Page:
Cirrhosis is scarring of the liver and poor liver function as a result
of chronic damage to the liver. With mild cirrhosis, the liver can make repairs
and continue its function in the body. However, with more advanced cirrhosis,
more and more scar tissues form in the liver which cause the liver to gradually
lose its ability to function normally.
The most common causes of cirrhosis are chronic alcohol abuse, chronic viral hepatitis B or hepatitis C infection, autoimmune hepatitis, cryptogenic cirrhosis (cirrhosis due to unknown causes) and inherited disorders such as hemochromatosis (abnormal accumulation of iron) and Wilson's disease (abnormal accumulation of copper).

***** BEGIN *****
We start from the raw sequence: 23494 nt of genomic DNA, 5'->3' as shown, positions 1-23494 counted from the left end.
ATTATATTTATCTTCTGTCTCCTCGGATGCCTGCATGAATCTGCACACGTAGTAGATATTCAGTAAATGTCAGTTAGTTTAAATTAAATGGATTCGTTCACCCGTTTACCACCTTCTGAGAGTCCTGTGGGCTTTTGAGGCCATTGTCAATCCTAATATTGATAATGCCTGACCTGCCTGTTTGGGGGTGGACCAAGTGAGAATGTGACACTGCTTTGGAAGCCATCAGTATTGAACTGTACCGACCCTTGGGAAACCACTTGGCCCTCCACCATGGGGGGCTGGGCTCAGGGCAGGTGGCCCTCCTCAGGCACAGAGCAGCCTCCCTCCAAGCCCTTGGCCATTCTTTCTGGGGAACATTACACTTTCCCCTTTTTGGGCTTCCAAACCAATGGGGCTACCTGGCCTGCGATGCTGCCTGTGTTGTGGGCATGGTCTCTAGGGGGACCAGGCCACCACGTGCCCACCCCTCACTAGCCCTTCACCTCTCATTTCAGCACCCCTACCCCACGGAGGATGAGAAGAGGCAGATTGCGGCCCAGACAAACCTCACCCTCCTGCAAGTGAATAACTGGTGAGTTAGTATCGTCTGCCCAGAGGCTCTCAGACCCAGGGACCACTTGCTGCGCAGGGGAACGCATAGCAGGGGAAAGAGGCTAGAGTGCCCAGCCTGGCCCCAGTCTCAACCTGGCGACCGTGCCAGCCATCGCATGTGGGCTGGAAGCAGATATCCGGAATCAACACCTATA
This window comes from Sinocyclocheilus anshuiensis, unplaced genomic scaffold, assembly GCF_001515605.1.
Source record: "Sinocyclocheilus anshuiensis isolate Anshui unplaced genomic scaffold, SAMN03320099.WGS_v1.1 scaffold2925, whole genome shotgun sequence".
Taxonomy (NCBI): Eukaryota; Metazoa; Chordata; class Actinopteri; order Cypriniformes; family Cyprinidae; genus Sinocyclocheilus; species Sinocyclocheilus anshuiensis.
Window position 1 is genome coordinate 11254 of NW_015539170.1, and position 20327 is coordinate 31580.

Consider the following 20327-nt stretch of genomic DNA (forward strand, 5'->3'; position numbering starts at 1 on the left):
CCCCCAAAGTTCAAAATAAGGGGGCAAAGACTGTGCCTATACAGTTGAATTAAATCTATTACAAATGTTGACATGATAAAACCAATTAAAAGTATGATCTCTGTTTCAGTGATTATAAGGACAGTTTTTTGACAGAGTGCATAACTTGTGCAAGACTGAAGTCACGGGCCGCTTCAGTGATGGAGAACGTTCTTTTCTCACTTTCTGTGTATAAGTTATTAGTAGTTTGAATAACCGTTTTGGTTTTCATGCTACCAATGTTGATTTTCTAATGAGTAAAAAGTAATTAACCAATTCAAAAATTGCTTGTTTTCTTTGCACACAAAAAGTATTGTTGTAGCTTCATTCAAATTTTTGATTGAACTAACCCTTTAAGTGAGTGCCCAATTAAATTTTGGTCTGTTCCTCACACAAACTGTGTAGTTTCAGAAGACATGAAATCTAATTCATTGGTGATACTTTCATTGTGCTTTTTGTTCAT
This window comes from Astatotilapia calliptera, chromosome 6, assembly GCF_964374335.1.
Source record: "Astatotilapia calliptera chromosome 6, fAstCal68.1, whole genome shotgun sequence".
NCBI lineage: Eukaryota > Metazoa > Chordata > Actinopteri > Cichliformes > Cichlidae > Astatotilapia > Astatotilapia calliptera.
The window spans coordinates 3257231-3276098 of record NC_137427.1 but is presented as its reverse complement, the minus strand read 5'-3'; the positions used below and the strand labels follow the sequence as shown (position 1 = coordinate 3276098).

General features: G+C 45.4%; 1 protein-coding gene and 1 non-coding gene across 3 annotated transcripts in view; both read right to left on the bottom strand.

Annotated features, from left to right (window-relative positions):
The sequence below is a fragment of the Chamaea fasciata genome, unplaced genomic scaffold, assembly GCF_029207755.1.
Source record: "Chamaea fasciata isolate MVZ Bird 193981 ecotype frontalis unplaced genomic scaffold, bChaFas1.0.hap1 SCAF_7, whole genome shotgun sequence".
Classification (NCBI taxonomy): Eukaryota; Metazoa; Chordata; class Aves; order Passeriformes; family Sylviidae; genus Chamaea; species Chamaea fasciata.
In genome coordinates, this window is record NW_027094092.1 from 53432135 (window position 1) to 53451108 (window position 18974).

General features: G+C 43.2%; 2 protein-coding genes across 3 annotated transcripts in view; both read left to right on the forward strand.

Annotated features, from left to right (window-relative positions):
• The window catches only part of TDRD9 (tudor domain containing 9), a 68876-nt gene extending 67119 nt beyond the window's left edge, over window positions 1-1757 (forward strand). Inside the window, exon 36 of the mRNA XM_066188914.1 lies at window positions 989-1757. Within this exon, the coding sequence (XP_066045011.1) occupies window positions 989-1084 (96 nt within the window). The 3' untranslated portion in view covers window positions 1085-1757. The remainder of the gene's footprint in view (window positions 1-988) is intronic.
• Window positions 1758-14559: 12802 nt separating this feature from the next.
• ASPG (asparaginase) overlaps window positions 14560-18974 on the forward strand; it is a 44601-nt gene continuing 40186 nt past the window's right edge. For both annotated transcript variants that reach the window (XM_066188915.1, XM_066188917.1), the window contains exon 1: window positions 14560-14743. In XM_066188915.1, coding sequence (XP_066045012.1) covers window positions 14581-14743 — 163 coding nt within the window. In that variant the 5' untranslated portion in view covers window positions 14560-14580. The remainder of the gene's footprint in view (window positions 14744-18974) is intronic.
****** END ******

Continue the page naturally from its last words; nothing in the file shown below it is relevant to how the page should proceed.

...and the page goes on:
The less common causes of cirrhosis include unusual reaction to some drugs, and prolonged exposure to toxins.
There is often no sign or symptom until the liver damage is already quite extensive.